“It’s out of the question to allow them to develop in a regulatory void for their financial service activities because it’s just too dangerous. We have to move more quickly than we’ve been able to do up until now,” the European Central Bank executive board member Benoit Coeure said last Sunday in southern France, Bloomberg reports. Ever since its whitepaper release on June 18, Facebook-backed Libra cryptocurrency is one of the hottest projects in the blockchain space.
Coeure said the development of digital currencies exposes the deficiencies in the existing regulations and in the banking system’s failure to adopt new technologies.
“All these projects are a rather useful wake-up call for regulators and public authorities, as they encourage us to raise a number of questions and might make us improve the way we do things,” Coeure pointed out.
China is developing its own cryptocurrency
In response to Facebook’s Libra, China’s central bank is reportedly developing its own digital currency. The South China Morning Post reported on July 8 that Wang Xin, director of the People’s Bank of China (PBoC) research bureau, said Facebook’s plan could challenge the country’s monetary policy and even financial sovereignty. On an international level, Libra could impact the global monetary system as well.
Facebook released the whitepaper for Libra in June, outlining plans to create its own cryptocurrency and blockchain-based infrastructure for financial services. According to Wang, since the release, PBoC is paying “high attention”. However, this is not the first time that the central bank is looking into cryptocurrency. In 2014, it was the first major central bank to start study digital assets in a step to counter the challenge from cryptocurrencies like bitcoin. In 2017 PBoC set up a research institution dedicated to further facilitate the research.
The rest of the world should follow
Wang explained that the bank decided to create its own cryptocurrency due to the unclear role of the US dollar will play. “If the digital currency is closely associated with the US dollar, it could create a scenario under which sovereign currencies would coexist with US dollar-centric digital currencies. But there would be in essence one boss, that is the US dollar and the United States. If so, it would bring a series of economic, financial and even international political consequences,” expressed concerns Wang.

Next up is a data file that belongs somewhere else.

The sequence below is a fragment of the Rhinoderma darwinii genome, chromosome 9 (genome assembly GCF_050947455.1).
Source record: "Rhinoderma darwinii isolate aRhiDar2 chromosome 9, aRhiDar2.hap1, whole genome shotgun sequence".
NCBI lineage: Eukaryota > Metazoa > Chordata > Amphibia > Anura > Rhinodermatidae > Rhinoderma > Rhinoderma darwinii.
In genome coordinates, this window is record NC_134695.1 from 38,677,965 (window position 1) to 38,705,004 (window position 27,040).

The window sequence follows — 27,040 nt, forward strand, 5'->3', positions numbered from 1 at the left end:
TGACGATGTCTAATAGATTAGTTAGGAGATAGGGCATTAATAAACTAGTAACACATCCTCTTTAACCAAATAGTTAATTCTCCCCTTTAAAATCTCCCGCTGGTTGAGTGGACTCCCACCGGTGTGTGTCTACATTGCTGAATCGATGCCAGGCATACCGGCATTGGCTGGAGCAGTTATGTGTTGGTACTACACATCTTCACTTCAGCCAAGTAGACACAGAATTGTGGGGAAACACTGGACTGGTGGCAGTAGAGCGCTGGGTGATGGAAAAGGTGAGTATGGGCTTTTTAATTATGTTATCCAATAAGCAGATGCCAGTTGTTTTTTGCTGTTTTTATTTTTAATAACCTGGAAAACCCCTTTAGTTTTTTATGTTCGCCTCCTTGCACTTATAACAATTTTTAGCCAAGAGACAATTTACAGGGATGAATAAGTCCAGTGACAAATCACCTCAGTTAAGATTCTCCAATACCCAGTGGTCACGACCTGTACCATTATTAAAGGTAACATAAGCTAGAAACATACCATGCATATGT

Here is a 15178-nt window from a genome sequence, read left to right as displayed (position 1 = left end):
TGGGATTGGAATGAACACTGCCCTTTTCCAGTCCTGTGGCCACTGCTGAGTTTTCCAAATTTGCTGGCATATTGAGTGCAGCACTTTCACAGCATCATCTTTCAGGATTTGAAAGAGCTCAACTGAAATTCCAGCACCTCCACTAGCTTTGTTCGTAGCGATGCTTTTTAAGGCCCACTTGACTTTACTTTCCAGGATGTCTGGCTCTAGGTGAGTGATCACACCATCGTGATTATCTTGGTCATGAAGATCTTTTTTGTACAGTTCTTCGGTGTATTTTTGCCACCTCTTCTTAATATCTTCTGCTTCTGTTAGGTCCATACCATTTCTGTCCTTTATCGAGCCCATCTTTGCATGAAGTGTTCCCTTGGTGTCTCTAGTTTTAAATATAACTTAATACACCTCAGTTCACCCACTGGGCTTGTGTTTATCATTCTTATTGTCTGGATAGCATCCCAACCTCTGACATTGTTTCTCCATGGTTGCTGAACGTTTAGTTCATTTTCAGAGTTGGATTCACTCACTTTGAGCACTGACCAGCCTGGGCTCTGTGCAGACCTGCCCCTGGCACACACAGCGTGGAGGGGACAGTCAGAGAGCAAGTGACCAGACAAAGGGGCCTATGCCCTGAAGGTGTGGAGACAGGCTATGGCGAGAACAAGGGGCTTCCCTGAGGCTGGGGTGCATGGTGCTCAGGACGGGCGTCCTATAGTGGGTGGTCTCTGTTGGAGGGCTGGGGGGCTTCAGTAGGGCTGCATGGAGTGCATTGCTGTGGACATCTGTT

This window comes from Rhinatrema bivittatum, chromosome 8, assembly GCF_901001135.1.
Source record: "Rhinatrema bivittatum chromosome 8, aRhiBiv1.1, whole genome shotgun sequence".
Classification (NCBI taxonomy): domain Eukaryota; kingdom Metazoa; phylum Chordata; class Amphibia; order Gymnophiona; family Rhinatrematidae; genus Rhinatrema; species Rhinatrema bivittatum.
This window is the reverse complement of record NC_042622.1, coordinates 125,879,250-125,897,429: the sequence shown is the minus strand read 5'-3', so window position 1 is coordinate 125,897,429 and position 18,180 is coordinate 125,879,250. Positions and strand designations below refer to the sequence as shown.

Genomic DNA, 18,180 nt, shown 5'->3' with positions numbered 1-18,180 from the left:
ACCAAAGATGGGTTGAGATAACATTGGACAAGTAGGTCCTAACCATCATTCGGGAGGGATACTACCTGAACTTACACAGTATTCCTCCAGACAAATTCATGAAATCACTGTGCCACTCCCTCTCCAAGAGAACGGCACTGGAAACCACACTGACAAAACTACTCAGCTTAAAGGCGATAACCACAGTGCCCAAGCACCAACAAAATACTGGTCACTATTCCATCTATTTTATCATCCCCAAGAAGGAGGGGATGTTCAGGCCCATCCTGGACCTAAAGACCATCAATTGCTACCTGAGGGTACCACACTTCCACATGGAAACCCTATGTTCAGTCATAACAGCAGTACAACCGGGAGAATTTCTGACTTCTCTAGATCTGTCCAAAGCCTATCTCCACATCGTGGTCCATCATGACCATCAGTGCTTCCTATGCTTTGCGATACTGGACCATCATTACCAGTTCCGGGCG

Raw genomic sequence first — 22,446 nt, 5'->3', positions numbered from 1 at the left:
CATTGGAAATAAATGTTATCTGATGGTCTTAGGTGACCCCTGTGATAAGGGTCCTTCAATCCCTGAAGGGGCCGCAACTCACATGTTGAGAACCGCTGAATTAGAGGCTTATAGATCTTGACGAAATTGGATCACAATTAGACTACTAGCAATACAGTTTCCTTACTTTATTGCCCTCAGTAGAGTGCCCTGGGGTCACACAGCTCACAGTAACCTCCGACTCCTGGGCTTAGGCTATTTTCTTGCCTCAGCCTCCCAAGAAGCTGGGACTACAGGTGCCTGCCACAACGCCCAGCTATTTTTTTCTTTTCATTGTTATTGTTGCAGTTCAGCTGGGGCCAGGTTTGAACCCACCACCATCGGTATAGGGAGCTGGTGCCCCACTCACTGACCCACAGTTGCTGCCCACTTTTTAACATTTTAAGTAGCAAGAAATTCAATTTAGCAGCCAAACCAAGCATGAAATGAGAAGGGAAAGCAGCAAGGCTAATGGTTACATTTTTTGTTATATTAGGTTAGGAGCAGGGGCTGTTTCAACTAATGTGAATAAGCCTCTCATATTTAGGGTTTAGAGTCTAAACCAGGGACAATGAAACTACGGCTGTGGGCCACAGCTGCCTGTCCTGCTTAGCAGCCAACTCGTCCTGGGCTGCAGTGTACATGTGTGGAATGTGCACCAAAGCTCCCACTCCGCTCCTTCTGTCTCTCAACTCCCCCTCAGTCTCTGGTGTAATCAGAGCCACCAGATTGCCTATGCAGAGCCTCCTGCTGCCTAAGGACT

In order to compete with Libra, other countries would have to issue their own central bank currencies or to create a new international digital currency based on the basket of currencies of the International Monetary Fund, further explains Wang.
On the contrary, while PBoC is planning to develop its own digital currency, Beijing regards digital tokens as a source of financial risk. Moreover, China is maintaining a ban on initial coin offerings (ICOs), crypto exchanges and trading of any digital assets, including Bitcoin.
Skepticism concerning second-largest unbanked population in the world
The Indian government is also expressing skepticism regarding Facebook`s cryptocurrency, according to a Bloomberg report.
“Design of the Facebook currency has not been fully explained. But whatever it is, it would be a private cryptocurrency and that’s not something we have been comfortable with,” Economic Affairs Secretary, Subhash Garg said to Bloomberg.
Already teaching Libra
While world economies are trying to handle all the regulatory issues around Libra, academics are looking far ahead. The University of Geneva is planning to teach a course on Facebook’s Libra. Starting this September the course will be part of a blockchain curriculum. This is not coming as a surprise, as the Libra Association is as well headquartered in Geneva. The University is already in contact with members of the Libra team and Facebook. In addition to blockchain technology, the course will dive into the technical documents and the released whitepaper of Libra.